As a child, these events were difficult to not internalize. I knew my father was suicidal prior to coming out: He shared his childhood experiences being bullied and threatened over suspicions of being gay. When you know your existence as a child is a direct result of denial and societal bigotry, it’s hard to not feel like a mistake. I dealt with this internalization by trying to be grateful for my dad not coming out sooner. If he had, he could have died from AIDS too; or even worse, he could have been beaten to death.
But hard lessons didn’t end with Mark. I denounced my faith at age 13; I lost respect for authority figures and lost the desire to fit in. I tried to be one of the boys; I played rough, skateboarded, listened to death metal and used drugs and drank far earlier than I should have. Because my dad was gay, my rebellious nature often led people to assume I was lesbian—especially from my own parents. Little did they know, I was trying to protect myself from being bullied further at school. I used to enjoy being girly until I started being called a slut and a whore at the age of 12 by classmates; I didn’t even know what sex was.
Over the next couple years, there were countless, well-intended interventions from my family to “admit” my lesbianism, which felt more like them pressuring me into being lesbian. It was like a parallel, heteronormative reality where instead of hiding in the closet, I was pressured to go in and then come out as the lesbian people insisted I was. As you could imagine, this was incredibly confusing. I tried to go in the closet, but it wasn’t for me, yet people still insist today that it’s where I actually belong. People will always try to stereotype you.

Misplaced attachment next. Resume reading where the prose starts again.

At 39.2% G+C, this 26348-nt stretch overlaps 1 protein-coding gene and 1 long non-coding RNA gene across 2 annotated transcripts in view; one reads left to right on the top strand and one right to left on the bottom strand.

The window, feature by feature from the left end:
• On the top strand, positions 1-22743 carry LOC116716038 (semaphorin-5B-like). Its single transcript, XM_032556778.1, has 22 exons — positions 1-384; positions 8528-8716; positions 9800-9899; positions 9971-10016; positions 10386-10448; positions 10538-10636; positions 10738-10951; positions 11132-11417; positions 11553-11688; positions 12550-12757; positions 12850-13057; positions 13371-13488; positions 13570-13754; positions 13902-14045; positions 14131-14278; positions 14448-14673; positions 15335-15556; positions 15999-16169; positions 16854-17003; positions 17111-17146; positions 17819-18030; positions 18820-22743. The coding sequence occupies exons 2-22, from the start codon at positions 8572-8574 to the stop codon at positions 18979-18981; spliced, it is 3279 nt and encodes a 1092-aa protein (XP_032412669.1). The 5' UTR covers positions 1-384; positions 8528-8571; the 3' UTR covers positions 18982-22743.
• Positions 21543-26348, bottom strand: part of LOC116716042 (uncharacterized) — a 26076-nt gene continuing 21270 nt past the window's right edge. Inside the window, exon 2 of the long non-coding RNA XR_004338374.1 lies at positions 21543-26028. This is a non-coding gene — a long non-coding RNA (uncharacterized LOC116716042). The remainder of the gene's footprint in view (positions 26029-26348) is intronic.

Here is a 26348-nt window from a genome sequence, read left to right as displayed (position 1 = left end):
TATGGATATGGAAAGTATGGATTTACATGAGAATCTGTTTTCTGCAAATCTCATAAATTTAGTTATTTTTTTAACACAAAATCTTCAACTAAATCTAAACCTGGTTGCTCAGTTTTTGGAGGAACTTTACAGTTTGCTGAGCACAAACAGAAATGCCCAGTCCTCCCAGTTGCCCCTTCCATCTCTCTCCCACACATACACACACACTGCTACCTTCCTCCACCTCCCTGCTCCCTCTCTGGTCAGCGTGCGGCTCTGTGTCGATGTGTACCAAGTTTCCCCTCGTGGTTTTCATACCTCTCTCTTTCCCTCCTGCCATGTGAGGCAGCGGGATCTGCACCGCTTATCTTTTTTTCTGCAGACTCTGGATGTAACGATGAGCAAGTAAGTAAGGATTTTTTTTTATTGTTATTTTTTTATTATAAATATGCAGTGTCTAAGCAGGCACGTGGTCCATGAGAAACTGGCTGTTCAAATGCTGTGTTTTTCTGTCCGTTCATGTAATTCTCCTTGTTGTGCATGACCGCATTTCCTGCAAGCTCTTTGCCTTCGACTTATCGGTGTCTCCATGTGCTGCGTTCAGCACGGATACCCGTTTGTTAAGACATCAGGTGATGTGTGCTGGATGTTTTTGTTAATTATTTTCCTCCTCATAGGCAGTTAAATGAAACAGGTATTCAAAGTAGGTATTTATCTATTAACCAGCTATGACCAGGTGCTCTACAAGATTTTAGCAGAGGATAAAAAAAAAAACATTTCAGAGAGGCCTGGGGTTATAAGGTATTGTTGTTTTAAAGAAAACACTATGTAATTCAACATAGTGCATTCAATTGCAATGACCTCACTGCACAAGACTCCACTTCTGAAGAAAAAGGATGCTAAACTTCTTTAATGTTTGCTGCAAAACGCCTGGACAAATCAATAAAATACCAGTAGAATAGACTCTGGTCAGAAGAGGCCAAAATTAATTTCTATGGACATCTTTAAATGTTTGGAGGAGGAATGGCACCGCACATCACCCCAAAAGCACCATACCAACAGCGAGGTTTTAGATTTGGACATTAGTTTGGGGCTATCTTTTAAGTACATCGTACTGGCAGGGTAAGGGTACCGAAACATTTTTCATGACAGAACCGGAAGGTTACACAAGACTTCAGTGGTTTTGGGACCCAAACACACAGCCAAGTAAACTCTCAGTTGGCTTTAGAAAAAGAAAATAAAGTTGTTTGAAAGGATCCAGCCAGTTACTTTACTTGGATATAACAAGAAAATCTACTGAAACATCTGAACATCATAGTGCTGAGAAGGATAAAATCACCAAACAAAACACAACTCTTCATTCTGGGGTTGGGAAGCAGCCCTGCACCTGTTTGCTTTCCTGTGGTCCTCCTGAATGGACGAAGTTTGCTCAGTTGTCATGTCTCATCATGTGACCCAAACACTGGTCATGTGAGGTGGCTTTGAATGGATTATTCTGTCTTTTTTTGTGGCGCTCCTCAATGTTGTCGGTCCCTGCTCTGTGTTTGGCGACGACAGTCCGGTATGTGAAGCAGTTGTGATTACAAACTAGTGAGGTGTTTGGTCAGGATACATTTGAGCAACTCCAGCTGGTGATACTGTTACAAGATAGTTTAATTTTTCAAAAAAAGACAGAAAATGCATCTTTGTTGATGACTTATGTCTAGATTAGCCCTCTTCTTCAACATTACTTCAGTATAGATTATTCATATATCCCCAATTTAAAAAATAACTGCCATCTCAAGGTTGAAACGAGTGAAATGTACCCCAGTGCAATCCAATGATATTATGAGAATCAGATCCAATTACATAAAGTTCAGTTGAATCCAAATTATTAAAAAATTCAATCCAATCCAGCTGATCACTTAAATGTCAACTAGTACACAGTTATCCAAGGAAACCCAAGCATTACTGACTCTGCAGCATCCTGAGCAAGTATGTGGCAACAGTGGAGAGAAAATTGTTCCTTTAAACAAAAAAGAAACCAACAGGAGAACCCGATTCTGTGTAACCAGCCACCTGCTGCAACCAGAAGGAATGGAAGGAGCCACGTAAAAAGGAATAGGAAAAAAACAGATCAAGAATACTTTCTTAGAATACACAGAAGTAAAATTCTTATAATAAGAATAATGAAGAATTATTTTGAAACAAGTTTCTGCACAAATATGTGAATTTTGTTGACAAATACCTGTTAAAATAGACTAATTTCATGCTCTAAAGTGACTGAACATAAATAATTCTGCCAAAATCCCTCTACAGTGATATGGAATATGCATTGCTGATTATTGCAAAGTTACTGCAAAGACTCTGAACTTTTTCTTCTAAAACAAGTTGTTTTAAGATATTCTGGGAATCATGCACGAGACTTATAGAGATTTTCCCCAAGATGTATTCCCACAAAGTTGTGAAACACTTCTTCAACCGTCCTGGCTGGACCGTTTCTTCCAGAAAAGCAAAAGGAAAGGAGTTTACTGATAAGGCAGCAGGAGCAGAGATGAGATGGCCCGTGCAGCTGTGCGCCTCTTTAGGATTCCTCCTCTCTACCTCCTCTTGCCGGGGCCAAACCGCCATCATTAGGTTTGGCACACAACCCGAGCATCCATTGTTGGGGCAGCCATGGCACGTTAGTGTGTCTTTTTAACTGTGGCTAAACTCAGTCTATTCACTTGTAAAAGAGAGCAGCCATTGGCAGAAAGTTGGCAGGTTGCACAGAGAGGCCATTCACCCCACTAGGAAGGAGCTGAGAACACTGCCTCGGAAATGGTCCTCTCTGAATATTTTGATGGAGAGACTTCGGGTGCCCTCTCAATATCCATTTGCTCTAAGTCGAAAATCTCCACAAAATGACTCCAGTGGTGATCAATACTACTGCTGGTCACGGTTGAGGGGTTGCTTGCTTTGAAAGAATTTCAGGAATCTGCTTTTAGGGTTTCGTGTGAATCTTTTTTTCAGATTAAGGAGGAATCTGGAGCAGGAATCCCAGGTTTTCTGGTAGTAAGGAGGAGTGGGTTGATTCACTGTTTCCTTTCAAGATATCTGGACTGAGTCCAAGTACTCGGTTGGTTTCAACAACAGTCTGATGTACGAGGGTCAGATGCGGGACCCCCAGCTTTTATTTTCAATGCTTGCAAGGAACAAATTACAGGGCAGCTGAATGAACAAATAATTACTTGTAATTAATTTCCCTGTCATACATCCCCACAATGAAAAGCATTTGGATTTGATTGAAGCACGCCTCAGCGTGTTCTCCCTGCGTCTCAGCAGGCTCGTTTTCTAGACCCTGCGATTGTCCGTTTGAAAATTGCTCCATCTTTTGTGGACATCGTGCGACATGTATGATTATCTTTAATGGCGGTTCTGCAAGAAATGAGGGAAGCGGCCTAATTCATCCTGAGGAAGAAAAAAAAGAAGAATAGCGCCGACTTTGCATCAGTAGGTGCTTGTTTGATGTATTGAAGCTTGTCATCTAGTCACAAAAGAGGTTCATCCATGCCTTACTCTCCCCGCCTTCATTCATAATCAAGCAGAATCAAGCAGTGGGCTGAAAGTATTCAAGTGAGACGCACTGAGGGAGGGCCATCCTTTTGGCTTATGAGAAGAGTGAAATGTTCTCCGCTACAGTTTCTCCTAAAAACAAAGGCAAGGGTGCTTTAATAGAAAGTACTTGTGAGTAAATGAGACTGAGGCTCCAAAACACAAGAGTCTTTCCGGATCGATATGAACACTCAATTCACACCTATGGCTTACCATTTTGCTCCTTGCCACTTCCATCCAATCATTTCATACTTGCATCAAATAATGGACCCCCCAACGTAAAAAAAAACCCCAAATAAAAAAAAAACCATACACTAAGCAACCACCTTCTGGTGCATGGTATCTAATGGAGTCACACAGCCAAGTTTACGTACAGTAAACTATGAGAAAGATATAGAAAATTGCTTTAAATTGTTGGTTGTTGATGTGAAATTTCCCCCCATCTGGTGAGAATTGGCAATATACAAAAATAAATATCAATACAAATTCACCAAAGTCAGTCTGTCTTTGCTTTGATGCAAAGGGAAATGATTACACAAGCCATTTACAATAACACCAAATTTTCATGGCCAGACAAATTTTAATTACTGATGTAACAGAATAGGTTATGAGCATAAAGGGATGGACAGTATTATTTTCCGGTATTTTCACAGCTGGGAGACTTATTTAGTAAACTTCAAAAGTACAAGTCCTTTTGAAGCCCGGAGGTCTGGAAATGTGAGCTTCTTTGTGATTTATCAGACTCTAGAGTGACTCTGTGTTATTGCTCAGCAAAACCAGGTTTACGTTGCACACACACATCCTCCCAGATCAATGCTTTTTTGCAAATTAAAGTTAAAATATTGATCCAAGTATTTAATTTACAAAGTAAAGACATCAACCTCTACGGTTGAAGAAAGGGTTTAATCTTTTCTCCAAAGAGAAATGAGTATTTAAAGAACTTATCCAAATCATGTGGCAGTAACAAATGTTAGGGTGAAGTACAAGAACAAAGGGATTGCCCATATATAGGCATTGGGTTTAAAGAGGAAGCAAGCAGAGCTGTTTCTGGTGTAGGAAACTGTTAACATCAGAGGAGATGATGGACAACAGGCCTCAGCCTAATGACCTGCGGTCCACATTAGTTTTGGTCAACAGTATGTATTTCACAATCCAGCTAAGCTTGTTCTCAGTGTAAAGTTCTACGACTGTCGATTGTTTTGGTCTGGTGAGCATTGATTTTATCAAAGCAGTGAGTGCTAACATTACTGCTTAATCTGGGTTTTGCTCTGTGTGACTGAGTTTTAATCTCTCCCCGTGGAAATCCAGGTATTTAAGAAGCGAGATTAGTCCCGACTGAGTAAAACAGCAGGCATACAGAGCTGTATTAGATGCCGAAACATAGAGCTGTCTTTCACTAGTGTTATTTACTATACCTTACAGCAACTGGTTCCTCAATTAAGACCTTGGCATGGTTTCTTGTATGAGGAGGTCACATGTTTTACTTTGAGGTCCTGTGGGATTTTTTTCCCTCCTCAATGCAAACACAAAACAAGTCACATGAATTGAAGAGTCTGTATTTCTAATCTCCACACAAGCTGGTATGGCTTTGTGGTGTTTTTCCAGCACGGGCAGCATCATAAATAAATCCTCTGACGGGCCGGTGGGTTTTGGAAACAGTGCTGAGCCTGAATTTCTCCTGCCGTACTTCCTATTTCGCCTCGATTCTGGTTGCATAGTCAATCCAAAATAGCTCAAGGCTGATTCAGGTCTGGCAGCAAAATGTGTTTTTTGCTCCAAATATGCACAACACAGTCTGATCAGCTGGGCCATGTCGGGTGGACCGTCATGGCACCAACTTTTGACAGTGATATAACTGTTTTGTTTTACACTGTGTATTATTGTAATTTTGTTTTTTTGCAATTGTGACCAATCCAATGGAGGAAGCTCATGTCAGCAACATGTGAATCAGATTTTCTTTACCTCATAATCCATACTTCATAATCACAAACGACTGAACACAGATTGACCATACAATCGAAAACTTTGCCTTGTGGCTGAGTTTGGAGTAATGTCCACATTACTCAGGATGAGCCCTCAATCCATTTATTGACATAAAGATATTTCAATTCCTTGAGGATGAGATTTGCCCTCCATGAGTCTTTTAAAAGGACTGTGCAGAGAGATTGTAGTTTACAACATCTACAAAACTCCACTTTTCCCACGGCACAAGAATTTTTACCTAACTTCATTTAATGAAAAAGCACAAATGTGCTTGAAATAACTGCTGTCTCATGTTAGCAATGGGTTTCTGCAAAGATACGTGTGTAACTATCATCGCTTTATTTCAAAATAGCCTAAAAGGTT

Over the years, I decided to embrace my childhood within the gay community. I went to the Escape on weekends with my out friends. My father and I had weekend dates where we eventually watched all of John Waters’ films, many times over; I celebrated local drag culture. Every sentimental moment of my life has somehow involved Madonna, Tina Turner, Barbra Streisand, or a quote from the classic movie Mommy Dearest. I even used every bit of my fun savings to take my dad to Madonna’s 2015 Portland concert. I’ve attended the Pride Parade with my Dad on Father’s Day and continue to celebrate gay culture with my dads. What felt like the end of my family before actually developed into the most beautiful, diverse and full family I could have asked for.
In light of recent violent events on Portland State’s campus, within Portland and America as a whole, it’s important to support and encourage the entire LGBTQ+ community and any populations that are systematically vulnerable to hate crimes. Communities aren’t exclusive to those who identify within them; they’re also a family of overlapping communities that are raising each other. Violence isn’t limited to physical abuse when it’s found in societies’ language, attitudes, implicit and explicit biases and the way we choose who or what to really care about. There’s nothing left to choose when it really starts with you.